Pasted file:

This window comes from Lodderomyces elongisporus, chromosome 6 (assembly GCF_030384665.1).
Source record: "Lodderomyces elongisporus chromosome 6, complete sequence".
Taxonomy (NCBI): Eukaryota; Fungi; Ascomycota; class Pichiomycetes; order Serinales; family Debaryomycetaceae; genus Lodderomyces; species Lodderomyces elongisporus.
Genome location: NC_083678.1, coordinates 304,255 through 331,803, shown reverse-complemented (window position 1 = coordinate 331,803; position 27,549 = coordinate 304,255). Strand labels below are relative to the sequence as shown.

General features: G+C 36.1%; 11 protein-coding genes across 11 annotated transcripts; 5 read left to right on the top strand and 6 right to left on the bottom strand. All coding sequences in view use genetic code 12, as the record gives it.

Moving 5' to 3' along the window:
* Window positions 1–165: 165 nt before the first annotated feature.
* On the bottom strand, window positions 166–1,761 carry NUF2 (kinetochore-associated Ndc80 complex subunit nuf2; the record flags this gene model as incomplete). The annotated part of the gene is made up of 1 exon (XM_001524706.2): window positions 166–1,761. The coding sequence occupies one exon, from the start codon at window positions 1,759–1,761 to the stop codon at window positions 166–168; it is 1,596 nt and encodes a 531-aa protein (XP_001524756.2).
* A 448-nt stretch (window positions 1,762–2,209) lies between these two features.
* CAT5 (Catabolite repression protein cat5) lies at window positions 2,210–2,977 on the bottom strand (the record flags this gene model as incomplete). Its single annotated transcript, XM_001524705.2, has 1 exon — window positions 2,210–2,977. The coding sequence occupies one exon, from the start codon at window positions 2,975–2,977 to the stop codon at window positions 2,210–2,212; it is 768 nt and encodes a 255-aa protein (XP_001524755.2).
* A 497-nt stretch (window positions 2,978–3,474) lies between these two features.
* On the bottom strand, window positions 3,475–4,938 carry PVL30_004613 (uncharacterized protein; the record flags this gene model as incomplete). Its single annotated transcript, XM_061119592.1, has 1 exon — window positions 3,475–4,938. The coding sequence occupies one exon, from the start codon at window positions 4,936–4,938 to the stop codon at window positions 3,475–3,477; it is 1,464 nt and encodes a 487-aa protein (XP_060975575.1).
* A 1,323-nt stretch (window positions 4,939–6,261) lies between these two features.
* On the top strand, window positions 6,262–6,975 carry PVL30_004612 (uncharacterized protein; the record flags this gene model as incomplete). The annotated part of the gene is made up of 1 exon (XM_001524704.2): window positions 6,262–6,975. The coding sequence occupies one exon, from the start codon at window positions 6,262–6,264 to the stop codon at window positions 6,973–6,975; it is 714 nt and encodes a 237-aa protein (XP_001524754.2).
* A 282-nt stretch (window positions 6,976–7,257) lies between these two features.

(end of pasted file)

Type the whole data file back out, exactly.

This window comes from Lodderomyces elongisporus, chromosome 6 (assembly GCF_030384665.1).
Source record: "Lodderomyces elongisporus chromosome 6, complete sequence".
Taxonomy (NCBI): Eukaryota; Fungi; Ascomycota; class Pichiomycetes; order Serinales; family Debaryomycetaceae; genus Lodderomyces; species Lodderomyces elongisporus.
Genome location: NC_083678.1, coordinates 304,255 through 331,803, shown reverse-complemented (window position 1 = coordinate 331,803; position 27,549 = coordinate 304,255). Strand labels below are relative to the sequence as shown.

General features: G+C 36.1%; 11 protein-coding genes across 11 annotated transcripts; 5 read left to right on the top strand and 6 right to left on the bottom strand. All coding sequences in view use genetic code 12, as the record gives it.

Moving 5' to 3' along the window:
* Window positions 1–165: 165 nt before the first annotated feature.
* On the bottom strand, window positions 166–1,761 carry NUF2 (kinetochore-associated Ndc80 complex subunit nuf2; the record flags this gene model as incomplete). The annotated part of the gene is made up of 1 exon (XM_001524706.2): window positions 166–1,761. The coding sequence occupies one exon, from the start codon at window positions 1,759–1,761 to the stop codon at window positions 166–168; it is 1,596 nt and encodes a 531-aa protein (XP_001524756.2).
* A 448-nt stretch (window positions 1,762–2,209) lies between these two features.
* CAT5 (Catabolite repression protein cat5) lies at window positions 2,210–2,977 on the bottom strand (the record flags this gene model as incomplete). Its single annotated transcript, XM_001524705.2, has 1 exon — window positions 2,210–2,977. The coding sequence occupies one exon, from the start codon at window positions 2,975–2,977 to the stop codon at window positions 2,210–2,212; it is 768 nt and encodes a 255-aa protein (XP_001524755.2).
* A 497-nt stretch (window positions 2,978–3,474) lies between these two features.
* On the bottom strand, window positions 3,475–4,938 carry PVL30_004613 (uncharacterized protein; the record flags this gene model as incomplete). Its single annotated transcript, XM_061119592.1, has 1 exon — window positions 3,475–4,938. The coding sequence occupies one exon, from the start codon at window positions 4,936–4,938 to the stop codon at window positions 3,475–3,477; it is 1,464 nt and encodes a 487-aa protein (XP_060975575.1).
* A 1,323-nt stretch (window positions 4,939–6,261) lies between these two features.
* On the top strand, window positions 6,262–6,975 carry PVL30_004612 (uncharacterized protein; the record flags this gene model as incomplete). The annotated part of the gene is made up of 1 exon (XM_001524704.2): window positions 6,262–6,975. The coding sequence occupies one exon, from the start codon at window positions 6,262–6,264 to the stop codon at window positions 6,973–6,975; it is 714 nt and encodes a 237-aa protein (XP_001524754.2).
* A 282-nt stretch (window positions 6,976–7,257) lies between these two features.